The true test of leadership is how your employees behave when you're not in the room. In this video, discover how to teach your millennials how to rebound from failure.
- Failure is part of life. Rebounding from failure is part of success. But for millennials, failure can be absolutely devastating because they're not used to failing. Let me give you some context. People call the millennials the special snowflake generation for a reason. They're the kids who got participation trophies even when they came in last. They've also been called the most over-parented generation in history. Every year, their parents sat them down and talked about, how can I help you get straight As, do you need a coach? What can I do for you? Their schools set the bar very high for them. They were expected to be top performers. A B was fatal. They had SAT coaches. Their parents talked to their sports coaches about how they should get more play time. But now they have you. You're not their parent. Your their boss. And so, overnight, these millennials went from a situation where everyone was cheering them on and focused on their success to now, they're having to do things they've never done before, and they have to do it without a private coach and without a cheerleader. And it's not about them, it's now about the organization. So failure is going to be part of the process. One of the things you can do as a leader is to teach your team, particularly your young people, how to rebound from failure. Let's look at a role-play. Elizabeth has just completed a big project for a client, but she made a couple of mistakes. The client noticed the error and they called us on it. Now it's time for me to talk to Elizabeth about the problem. - So, Elizabeth, I want to talk to you about that project. We just heard back from the client, and there were problems with the graphics. - (sighs) I'm sorry, I really can't believe I messed those up. - You know, it happens, but I'm going to need you to redo it. - I can fix it. - Okay, so take some time, fix it, we'll send it back to the client. And, you know, make sure you do a better job this time, okay? - Okay, I'll devote a lot of time to this. it'll be done by Friday. - Okay, good. If you want to help someone deal with failure, you need them to take ownership of it. In that scenario, I got her to acknowledge the problem, but I'm not sure she really owns it, and I'm not sure she knows what to do about it, and there's a nuance, here. You see, ownership doesn't mean them berating themselves. When they're doing that, you're still in the power position as the boss. Instead, you want to put them in the power position, because when they truly own it, they can fix it. Let's look at what happens when I do that. - So, Elizabeth, how'd you feel about the project you just turned in? - Well, I felt okay. I definitely had some problems with the graphics, but I think it turned out pretty well. - It did turn out pretty well, but you're right about the graphics. The client called us, and they weren't happy with that part. - Oof, I'm sorry. - You know what, it happens. So, we do need to redo 'em, so what can you do? - Well, I think I can talk to a senior person. You know, I hadn't really done graphics just like that before, and I wasn't really clear on the direction. So, I can revise it, and I'll get a senior person's approval on this, and I can have it back to you by Friday. - Okay, I think that's a great idea. And I want you to think about, what role do you think the graphics play in the total project? - Well, when I think about it, they are the first thing the client sees, so it's probably the worst thing to skip over, so it's my mistake. - (laughs) It is a pretty big deal. So, what can we do differently going forward? - Well, you know, I'm not really the only person with this problem. A few other people I've talked to have been struggling with the new system and how to integrate these new graphics. So, do you think we could do a training on this just so we all get better and these mistakes don't happen so often? - Hmm. You know, I think that's a good idea. I think that's a really good idea, so, action items? - Okay, I can revise this proposal. I'll have it to you by Friday, and let's talk going forward about some training around this. I really think we can all improve and it'll be important going forward. - That's a really, really good idea, Elizabeth. So, we'll regroup on Friday. We will get this right. It's not fatal. The client's given us a chance to resubmit. We'll make it better, and then we'll talk about how to improve the whole department. - Okay. - Great. In that second conversation, I gave Elizabeth the chance to tell me about the problem first, and I changed the dynamic. And so, three things happened there. Number one, she owns it. Number two, I wanted her to see the impact it has on the client, so now she understands the importance of the issue. And the third thing is, and this is so important, I want her to see failure is not fatal. It's just part of the process. We adjust, and we go again. I want her to know that I have confidence in her ability to rebound. Because you see, the true test of leadership is how your employees behave when you're not in the room, so you want to build up their resilience muscle so when they fail, and they will, when they fail, you want their first response to be unpack it, regroup, and then go after it again.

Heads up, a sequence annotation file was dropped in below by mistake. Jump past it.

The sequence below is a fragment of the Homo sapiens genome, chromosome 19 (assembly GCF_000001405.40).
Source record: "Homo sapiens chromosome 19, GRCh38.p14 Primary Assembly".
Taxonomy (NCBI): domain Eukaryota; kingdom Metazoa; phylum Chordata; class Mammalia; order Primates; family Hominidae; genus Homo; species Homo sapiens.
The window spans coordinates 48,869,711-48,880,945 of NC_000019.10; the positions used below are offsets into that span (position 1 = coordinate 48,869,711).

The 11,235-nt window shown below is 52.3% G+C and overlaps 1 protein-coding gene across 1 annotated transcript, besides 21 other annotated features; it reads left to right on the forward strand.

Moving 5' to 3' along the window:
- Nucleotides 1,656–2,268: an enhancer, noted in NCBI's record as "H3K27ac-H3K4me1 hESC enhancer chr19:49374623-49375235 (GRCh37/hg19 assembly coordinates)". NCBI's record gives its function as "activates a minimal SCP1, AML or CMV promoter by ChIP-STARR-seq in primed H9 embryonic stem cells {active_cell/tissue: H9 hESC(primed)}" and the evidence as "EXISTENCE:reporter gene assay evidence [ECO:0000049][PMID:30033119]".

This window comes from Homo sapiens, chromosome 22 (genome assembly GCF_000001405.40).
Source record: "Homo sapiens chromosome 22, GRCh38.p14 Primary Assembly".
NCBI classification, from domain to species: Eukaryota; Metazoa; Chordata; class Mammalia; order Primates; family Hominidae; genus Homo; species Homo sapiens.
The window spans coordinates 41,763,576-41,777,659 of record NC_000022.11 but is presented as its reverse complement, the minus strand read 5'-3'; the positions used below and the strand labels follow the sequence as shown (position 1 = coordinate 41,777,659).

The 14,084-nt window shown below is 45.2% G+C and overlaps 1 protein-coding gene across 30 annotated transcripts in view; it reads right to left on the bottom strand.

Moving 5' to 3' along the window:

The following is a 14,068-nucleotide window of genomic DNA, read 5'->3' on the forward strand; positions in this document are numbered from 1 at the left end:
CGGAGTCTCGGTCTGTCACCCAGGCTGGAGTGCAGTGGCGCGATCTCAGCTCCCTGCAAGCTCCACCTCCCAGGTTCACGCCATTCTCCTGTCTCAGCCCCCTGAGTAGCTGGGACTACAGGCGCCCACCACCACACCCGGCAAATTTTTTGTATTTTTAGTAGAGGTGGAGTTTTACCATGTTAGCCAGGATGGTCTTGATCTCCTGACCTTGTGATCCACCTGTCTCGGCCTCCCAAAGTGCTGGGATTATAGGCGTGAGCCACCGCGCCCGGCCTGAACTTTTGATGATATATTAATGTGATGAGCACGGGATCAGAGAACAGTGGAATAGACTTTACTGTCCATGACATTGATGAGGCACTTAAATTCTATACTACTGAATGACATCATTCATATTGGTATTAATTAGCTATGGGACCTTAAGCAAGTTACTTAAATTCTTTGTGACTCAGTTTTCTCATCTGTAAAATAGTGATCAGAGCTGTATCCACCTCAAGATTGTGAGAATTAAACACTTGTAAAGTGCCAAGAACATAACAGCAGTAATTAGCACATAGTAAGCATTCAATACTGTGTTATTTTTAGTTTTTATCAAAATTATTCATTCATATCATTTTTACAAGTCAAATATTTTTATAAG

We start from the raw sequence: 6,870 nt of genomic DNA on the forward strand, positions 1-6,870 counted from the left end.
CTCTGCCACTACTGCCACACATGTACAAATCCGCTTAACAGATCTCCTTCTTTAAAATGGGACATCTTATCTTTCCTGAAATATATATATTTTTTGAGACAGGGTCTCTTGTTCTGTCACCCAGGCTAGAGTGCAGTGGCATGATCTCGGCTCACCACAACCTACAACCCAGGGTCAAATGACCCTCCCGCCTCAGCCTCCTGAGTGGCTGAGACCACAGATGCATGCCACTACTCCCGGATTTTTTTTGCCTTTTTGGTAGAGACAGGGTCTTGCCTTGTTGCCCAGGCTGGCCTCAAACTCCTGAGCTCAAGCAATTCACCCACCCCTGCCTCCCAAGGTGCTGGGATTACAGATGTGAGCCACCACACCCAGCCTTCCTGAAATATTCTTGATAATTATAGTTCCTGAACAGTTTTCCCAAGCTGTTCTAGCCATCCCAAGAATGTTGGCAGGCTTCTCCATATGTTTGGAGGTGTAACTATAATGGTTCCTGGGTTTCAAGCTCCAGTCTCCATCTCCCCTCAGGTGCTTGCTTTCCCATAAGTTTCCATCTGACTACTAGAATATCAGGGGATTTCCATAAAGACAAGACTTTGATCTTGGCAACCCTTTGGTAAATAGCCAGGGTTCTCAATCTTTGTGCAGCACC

- Identify information that should be included in job expectations.
- Determine the best ways to engage millennials in face-to-face meetings.
- Explain how to provide effective performance feedback.
- Recognize incentives that will increase retention rates.
- List three signs of employee disengagement.